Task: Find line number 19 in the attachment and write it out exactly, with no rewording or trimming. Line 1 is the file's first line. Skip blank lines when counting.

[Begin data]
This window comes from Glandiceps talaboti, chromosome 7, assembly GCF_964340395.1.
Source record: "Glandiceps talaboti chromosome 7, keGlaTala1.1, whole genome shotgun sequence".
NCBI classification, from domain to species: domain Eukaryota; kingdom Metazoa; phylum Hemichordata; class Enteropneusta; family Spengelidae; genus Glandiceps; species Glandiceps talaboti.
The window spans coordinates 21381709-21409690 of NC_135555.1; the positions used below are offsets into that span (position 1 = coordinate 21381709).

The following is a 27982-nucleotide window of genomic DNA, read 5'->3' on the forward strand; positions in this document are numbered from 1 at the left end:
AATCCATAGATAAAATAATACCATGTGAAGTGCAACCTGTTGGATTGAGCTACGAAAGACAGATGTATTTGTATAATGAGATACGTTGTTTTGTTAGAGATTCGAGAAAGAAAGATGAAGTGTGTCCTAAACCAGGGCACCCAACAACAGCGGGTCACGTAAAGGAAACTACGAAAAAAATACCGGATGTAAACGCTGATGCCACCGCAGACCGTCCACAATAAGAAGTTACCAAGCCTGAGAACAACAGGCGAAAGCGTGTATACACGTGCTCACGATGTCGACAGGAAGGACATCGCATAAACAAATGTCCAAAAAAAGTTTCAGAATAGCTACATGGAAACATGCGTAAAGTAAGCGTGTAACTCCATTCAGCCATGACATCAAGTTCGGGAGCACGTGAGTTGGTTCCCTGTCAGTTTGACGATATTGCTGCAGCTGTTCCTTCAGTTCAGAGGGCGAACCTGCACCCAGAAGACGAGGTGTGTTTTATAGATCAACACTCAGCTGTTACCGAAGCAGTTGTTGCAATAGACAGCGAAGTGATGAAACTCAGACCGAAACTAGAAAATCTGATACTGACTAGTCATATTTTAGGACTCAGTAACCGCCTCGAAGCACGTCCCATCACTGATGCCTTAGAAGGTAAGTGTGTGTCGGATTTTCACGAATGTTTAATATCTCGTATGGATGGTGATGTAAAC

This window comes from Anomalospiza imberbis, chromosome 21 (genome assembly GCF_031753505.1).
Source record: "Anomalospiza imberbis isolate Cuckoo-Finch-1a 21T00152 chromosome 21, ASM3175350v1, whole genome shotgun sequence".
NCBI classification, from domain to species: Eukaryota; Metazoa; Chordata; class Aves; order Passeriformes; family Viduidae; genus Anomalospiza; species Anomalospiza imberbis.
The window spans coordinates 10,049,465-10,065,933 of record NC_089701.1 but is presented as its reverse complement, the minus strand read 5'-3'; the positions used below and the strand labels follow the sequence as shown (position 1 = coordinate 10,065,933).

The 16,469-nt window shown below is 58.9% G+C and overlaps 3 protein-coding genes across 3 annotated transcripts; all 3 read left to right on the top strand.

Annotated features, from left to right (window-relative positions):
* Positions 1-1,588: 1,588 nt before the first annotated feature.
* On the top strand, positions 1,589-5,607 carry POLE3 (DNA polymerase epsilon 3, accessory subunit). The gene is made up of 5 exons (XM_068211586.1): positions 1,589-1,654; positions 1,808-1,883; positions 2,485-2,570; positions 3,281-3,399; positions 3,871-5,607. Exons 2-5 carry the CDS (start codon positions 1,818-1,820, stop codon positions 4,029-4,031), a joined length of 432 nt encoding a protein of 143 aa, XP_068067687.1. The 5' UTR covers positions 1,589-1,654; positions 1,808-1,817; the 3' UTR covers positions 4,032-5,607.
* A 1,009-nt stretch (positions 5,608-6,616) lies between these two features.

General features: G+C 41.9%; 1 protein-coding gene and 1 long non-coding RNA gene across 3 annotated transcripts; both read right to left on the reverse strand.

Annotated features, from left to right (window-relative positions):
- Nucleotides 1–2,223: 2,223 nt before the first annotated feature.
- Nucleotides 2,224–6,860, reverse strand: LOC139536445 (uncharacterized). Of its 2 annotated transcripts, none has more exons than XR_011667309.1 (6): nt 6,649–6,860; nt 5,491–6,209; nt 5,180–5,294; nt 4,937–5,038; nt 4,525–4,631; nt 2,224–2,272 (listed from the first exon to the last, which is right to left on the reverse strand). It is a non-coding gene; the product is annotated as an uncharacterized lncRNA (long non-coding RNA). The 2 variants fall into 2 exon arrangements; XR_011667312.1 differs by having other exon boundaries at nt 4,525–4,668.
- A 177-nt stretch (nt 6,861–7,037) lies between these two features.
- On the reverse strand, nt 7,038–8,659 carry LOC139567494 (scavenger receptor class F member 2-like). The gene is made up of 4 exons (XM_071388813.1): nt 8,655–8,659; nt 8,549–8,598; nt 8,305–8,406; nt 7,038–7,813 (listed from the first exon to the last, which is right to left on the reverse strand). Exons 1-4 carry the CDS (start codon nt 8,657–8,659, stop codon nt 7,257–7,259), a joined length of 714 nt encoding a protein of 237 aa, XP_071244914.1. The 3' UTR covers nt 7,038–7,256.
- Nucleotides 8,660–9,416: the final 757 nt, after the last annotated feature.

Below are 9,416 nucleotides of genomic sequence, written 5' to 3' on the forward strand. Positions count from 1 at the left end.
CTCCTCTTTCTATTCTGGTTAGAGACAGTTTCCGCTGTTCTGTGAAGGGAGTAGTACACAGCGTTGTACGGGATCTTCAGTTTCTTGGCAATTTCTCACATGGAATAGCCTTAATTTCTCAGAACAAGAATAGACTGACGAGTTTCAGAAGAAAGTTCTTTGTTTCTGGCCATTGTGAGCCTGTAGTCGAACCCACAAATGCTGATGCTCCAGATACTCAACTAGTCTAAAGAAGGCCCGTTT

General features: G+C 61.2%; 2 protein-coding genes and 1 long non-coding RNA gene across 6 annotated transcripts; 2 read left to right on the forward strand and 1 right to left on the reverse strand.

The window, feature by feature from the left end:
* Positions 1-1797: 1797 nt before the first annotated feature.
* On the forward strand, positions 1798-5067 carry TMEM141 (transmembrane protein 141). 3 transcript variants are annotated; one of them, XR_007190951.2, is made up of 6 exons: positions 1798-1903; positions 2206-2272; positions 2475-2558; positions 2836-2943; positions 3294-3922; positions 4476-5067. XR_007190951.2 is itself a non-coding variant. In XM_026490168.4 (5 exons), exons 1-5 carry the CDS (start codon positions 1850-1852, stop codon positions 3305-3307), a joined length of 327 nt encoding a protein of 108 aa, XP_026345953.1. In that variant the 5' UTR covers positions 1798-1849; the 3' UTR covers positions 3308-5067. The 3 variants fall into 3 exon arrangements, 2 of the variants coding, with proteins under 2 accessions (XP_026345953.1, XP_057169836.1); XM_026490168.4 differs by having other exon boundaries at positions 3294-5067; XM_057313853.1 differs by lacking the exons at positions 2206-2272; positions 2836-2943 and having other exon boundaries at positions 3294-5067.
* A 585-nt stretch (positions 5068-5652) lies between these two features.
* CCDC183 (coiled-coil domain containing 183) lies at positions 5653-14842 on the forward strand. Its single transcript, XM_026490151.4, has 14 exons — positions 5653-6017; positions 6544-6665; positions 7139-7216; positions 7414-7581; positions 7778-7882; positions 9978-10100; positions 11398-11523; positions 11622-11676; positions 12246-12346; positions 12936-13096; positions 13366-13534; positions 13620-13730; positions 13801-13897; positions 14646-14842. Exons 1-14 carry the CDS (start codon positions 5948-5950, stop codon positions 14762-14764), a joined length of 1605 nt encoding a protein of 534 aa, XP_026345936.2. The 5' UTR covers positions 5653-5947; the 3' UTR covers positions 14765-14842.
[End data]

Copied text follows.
- Nucleotides 2,224–6,860, reverse strand: LOC139536445 (uncharacterized). Of its 2 annotated transcripts, none has more exons than XR_011667309.1 (6): nt 6,649–6,860; nt 5,491–6,209; nt 5,180–5,294; nt 4,937–5,038; nt 4,525–4,631; nt 2,224–2,272 (listed from the first exon to the last, which is right to left on the reverse strand). It is a non-coding gene; the product is annotated as an uncharacterized lncRNA (long non-coding RNA). The 2 variants fall into 2 exon arrangements; XR_011667312.1 differs by having other exon boundaries at nt 4,525–4,668.